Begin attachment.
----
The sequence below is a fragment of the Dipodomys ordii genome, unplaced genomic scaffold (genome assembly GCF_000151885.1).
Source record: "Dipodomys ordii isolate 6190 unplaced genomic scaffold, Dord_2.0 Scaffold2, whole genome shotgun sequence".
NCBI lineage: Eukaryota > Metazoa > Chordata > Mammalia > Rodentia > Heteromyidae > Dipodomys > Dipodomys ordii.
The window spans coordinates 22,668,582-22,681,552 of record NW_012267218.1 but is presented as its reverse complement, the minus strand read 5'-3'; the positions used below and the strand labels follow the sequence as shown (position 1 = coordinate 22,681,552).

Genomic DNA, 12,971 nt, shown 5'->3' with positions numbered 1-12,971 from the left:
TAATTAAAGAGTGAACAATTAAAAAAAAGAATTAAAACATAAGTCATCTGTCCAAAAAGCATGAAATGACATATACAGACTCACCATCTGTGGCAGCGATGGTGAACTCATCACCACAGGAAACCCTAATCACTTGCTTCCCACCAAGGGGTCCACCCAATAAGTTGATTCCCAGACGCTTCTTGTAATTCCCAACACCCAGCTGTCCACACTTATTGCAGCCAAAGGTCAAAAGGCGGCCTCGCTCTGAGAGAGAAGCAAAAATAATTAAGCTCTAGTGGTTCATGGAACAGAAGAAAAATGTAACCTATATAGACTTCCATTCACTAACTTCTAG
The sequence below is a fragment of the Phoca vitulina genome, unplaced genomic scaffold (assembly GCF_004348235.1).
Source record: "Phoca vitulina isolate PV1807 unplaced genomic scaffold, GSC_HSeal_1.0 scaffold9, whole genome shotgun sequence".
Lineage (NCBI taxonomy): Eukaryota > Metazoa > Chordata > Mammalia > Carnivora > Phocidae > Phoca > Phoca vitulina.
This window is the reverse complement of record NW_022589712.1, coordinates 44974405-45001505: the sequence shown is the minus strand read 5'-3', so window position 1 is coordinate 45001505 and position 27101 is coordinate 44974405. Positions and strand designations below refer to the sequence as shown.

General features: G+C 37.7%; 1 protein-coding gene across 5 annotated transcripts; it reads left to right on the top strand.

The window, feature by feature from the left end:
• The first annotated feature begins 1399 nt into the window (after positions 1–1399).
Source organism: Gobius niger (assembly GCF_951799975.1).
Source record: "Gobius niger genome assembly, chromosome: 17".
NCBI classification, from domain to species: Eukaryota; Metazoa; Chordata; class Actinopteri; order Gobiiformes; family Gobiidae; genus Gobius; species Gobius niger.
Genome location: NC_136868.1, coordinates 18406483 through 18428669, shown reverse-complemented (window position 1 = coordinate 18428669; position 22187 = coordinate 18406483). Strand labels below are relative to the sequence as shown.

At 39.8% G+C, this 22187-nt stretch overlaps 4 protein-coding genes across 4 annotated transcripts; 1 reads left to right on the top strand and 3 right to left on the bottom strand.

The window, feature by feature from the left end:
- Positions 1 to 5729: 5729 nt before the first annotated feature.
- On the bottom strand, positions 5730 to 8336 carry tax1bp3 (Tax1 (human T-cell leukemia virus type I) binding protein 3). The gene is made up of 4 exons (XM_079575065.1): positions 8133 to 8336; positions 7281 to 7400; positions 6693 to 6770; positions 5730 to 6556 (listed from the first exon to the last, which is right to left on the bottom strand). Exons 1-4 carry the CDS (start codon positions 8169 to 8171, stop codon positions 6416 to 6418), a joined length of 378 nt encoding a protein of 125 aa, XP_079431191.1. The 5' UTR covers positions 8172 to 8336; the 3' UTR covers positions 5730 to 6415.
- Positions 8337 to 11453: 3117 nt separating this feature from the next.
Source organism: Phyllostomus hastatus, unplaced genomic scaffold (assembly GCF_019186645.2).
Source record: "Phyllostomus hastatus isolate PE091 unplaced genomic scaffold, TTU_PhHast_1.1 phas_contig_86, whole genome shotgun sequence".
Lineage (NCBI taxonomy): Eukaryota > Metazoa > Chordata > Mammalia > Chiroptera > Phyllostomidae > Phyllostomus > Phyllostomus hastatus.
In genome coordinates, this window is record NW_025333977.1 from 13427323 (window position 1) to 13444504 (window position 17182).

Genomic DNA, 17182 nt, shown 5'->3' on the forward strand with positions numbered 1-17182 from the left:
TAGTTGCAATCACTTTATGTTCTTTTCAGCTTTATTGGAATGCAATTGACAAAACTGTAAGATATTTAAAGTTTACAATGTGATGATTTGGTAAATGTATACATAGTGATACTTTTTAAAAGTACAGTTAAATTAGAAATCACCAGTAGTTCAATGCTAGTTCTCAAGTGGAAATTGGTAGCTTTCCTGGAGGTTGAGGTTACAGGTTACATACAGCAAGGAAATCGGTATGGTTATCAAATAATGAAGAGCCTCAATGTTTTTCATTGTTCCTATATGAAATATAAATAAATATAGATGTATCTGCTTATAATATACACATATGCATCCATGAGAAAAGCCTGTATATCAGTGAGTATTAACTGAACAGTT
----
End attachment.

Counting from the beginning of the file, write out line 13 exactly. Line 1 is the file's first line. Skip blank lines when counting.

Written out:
• The first annotated feature begins 1399 nt into the window (after positions 1–1399).